Sony PSPgo

Sony's PlayStation Portable receives an Apple-esque makeover - for a price

Sony PSPgo
  • Sony PSPgo
  • Sony PSPgo
  • Sony PSPgo
  • Expert Rating

    3.75 / 5


  • Attractive slide-screen interface, 16GB inbuilt memory, light, digital distribution - the future of gaming!


  • PSP control issues still remain, too expensive, game downloads cost the same as the 'real' thing

Bottom Line

The PSPgo is a significant evolution of the Sony PlayStation Portable that impresses on almost every level. Unfortunately, its prohibitive price tag is difficult to overlook -- particularly when compared to the PSP 3000, which will be sold alongside it. Until Sony rethinks its pricing strategy, we fear the PSPgo will remain a trendy oddity.

Would you buy this?

The PSPgo is the latest iteration of Sony’s premier handheld games console, the PlayStation Portable. It follows hot on the heels of Nintendo’s camera-equipped DSi and marks Sony's fourth revision of the hardware. (Check out our reviews of the previous models here, here and here).

Unlike previous ‘re-imaginings’, the PSPgo offers a lot more than the requisite size reduction (though it is less than half the size of the original PSP). With its disc-free interface, redesigned slide-screen and 16 GB of inbuilt memory, it’s almost like a completely different console — albeit one with identical internal components and firmware. It can be viewed as Sony’s answer to the increasingly game-centric iPod Touch. Both devices require you to download games and media over the Internet. (Unfortunately, the lack of a UMD drive means old PSP games are incompatible, though you’ll still be able to purchase popular titles from the PlayStation Store.)

The most enticing aspect of the PSPgo is probably the new slide-screen and gamepad. They give the device an elegant, trendy feel that its clunkier predecessors lacked. Although the display is slightly smaller (3.8in vs. 4.3in) we didn’t really notice the difference during testing. It’s also noticeably brighter, which is a big plus. Other improvements over the PSP 3000 include built-in Bluetooth for syncing with headsets, an improved button layout, a new calendar/clock function, the afore-mentioned 16 GB of inbuilt memory and a re-jigged Media Manager interface. The battery is non-removable this time around, which means you can’t carry around a backup during long commutes. (To be fair, we doubt many people would have purchased a second battery anyway.)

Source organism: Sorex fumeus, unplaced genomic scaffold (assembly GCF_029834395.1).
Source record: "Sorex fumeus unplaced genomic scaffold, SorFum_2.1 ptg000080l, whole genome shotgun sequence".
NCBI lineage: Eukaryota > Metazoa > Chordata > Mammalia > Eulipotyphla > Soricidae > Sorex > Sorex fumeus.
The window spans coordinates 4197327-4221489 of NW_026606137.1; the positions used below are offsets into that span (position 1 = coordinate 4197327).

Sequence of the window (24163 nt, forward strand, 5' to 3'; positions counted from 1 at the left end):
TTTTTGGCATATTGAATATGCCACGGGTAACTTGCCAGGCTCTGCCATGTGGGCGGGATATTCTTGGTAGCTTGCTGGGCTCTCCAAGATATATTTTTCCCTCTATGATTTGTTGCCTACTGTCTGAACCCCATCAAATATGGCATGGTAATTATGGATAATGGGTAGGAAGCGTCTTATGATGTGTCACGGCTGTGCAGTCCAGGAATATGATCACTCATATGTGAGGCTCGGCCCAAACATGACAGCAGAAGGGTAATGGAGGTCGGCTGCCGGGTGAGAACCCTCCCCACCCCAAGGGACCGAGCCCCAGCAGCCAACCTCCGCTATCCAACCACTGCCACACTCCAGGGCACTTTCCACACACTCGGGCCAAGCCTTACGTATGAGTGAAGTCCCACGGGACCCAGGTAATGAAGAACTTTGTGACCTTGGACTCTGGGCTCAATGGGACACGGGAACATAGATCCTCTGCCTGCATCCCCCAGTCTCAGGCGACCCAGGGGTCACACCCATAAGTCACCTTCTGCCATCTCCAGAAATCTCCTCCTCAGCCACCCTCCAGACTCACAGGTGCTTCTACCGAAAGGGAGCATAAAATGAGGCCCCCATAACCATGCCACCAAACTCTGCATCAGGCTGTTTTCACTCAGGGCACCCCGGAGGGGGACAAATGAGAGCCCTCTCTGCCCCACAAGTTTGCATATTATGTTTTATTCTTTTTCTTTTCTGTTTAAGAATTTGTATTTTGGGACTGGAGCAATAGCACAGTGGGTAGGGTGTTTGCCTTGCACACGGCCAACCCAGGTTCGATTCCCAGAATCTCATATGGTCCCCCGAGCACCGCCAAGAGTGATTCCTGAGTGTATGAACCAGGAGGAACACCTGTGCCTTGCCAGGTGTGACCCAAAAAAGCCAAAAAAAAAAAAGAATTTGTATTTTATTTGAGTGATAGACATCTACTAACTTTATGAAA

Much like the Nintendo DSi, the PSPgo should not to be viewed as a replacement for its portlier cousin (at least, not yet). Instead, it will be sold alongside the PSP 3000 at a higher premium. It’s this higher price that has caused consternation amongst gamers. With an official RRP of $449.95, the PSPgo is just $50 cheaper than the Sony PlayStation 3 Slim, which comes with an inbuilt Blu-ray player, let’s not forget. By contrast, the PSP 3000 retails for a much more reasonable $279.95. However, the real fly in the ointment is the price of games.

Rather cheekily, Sony is charging exactly the same price for PSN game downloads as their UMD equivalents (e.g. Gran Turismo will set you back $59.95 whether you download it or buy a physical copy from a store.) We think this is quite unfair to consumers, considering there are no packaging or distribution costs involved — not to mention retailers, who take a significant slice of the profits. Think about it: would you rather buy the disc version complete with fancy box and instruction manual, or the digital version that only exists on your hard drive? Sony seems to think you’ll be happy to pay the same price for either.

Personally, we think around 20 per cent should have been shaved off the RRP of each PSPgo game. If nothing else, this would have given prospective PSP buyers an incentive to go for the new model over its older sibling. But hey, we’re sure Sony knows what it’s doing. It’s not like they’ve ever made a hardware blunder in the past — right? On the plus side, the PlayStation Store offers more variety than UMD discs could ever provide, including movies, game demos and TV shows. It cannot be denied that digital distribution is where the future of gaming and entertainment lies.

Depending on your viewpoint, the PSPgo handles as well, or as badly, as the PSP 3000. Once again, Sony has neglected to include a right analogue stick on the device. This can be quite detrimental to gaming, especially when playing 3D action titles that require simultaneous running and aiming. Naturally, the unit’s reduced size may take some getting used to for large-handed roustabouts, but we got used to it pretty quickly. In short, if you had no problems with the PlayStation Portable or its successors, the PSPgo will offer a pretty smooth ride. We only wish it were cheaper.

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